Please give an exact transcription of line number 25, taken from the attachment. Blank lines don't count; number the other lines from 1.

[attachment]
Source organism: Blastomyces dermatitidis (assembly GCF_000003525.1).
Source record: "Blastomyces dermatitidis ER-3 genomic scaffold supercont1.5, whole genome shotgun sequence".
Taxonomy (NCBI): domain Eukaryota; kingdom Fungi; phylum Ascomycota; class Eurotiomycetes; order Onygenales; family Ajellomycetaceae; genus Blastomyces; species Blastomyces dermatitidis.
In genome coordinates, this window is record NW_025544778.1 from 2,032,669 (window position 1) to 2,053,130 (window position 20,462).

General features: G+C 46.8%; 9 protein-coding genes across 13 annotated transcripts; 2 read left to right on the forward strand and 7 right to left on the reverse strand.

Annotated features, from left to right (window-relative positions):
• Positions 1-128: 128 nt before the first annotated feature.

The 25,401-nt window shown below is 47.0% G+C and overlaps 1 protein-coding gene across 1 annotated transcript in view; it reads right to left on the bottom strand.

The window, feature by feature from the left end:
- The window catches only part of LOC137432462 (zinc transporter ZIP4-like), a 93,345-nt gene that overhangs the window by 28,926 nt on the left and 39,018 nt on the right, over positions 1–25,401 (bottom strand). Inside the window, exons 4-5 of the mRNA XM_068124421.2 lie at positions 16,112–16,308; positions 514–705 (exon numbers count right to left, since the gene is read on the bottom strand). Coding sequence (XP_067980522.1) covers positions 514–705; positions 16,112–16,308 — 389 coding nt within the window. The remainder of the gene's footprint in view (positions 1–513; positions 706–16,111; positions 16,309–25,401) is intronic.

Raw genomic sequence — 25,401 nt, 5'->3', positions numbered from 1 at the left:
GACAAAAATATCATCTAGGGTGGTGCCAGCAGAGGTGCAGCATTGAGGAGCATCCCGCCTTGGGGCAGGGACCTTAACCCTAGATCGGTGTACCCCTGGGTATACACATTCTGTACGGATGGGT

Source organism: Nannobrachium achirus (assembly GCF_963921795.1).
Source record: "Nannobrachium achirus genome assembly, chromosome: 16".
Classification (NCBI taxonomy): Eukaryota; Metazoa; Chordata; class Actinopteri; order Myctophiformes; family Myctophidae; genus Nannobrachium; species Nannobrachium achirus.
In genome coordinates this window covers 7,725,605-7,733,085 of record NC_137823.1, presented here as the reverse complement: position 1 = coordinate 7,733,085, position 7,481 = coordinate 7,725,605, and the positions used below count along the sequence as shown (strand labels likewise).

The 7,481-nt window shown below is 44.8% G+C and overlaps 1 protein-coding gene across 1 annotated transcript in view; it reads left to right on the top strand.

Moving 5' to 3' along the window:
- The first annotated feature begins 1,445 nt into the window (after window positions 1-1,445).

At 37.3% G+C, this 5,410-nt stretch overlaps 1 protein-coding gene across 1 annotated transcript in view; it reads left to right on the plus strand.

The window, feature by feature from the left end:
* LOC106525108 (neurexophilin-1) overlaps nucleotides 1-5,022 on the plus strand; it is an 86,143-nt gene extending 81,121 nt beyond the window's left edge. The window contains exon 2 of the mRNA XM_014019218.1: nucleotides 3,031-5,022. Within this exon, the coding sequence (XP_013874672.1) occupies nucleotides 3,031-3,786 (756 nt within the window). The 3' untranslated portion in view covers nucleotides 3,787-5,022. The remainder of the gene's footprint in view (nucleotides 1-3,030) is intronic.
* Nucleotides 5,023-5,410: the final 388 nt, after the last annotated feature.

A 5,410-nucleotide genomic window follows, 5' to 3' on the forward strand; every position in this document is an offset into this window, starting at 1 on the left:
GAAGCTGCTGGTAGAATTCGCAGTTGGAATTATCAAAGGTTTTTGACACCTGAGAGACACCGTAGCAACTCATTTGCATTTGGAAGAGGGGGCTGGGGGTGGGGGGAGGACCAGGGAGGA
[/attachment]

GAAGCTGCTGGTAGAATTCGCAGTTGGAATTATCAAAGGTTTTTGACACCTGAGAGACACCGTAGCAACTCATTTGCATTTGGAAGAGGGGGCTGGGGGTGGGGGGAGGACCAGGGAGGA